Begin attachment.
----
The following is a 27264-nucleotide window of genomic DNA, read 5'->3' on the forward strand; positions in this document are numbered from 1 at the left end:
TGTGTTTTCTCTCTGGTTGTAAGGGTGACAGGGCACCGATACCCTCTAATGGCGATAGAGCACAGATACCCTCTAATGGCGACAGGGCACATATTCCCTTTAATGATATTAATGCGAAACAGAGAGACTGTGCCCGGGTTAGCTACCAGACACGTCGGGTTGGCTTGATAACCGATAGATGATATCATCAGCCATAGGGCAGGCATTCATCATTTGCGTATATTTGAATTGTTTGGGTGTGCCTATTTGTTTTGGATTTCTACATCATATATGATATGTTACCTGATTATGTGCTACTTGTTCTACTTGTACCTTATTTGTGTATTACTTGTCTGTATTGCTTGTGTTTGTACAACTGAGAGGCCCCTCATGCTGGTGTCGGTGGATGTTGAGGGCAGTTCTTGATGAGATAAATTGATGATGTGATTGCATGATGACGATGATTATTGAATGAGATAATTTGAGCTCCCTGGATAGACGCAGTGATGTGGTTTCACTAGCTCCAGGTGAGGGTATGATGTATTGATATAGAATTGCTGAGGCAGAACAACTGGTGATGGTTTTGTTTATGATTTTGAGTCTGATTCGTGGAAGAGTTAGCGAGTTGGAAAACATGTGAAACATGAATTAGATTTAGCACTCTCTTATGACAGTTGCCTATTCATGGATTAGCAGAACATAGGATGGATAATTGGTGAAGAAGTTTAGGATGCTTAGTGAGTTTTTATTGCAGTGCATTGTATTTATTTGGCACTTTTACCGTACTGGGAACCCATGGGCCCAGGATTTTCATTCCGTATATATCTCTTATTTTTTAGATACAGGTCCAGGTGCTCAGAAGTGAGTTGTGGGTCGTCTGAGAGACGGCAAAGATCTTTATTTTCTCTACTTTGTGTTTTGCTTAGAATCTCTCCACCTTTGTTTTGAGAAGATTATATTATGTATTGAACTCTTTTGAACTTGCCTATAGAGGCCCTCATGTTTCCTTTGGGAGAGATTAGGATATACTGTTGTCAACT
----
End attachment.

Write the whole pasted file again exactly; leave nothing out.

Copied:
The following is a 27264-nucleotide window of genomic DNA, read 5'->3' on the forward strand; positions in this document are numbered from 1 at the left end:
TGTGTTTTCTCTCTGGTTGTAAGGGTGACAGGGCACCGATACCCTCTAATGGCGATAGAGCACAGATACCCTCTAATGGCGACAGGGCACATATTCCCTTTAATGATATTAATGCGAAACAGAGAGACTGTGCCCGGGTTAGCTACCAGACACGTCGGGTTGGCTTGATAACCGATAGATGATATCATCAGCCATAGGGCAGGCATTCATCATTTGCGTATATTTGAATTGTTTGGGTGTGCCTATTTGTTTTGGATTTCTACATCATATATGATATGTTACCTGATTATGTGCTACTTGTTCTACTTGTACCTTATTTGTGTATTACTTGTCTGTATTGCTTGTGTTTGTACAACTGAGAGGCCCCTCATGCTGGTGTCGGTGGATGTTGAGGGCAGTTCTTGATGAGATAAATTGATGATGTGATTGCATGATGACGATGATTATTGAATGAGATAATTTGAGCTCCCTGGATAGACGCAGTGATGTGGTTTCACTAGCTCCAGGTGAGGGTATGATGTATTGATATAGAATTGCTGAGGCAGAACAACTGGTGATGGTTTTGTTTATGATTTTGAGTCTGATTCGTGGAAGAGTTAGCGAGTTGGAAAACATGTGAAACATGAATTAGATTTAGCACTCTCTTATGACAGTTGCCTATTCATGGATTAGCAGAACATAGGATGGATAATTGGTGAAGAAGTTTAGGATGCTTAGTGAGTTTTTATTGCAGTGCATTGTATTTATTTGGCACTTTTACCGTACTGGGAACCCATGGGCCCAGGATTTTCATTCCGTATATATCTCTTATTTTTTAGATACAGGTCCAGGTGCTCAGAAGTGAGTTGTGGGTCGTCTGAGAGACGGCAAAGATCTTTATTTTCTCTACTTTGTGTTTTGCTTAGAATCTCTCCACCTTTGTTTTGAGAAGATTATATTATGTATTGAACTCTTTTGAACTTGCCTATAGAGGCCCTCATGTTTCCTTTGGGAGAGATTAGGATATACTGTTGTCAACT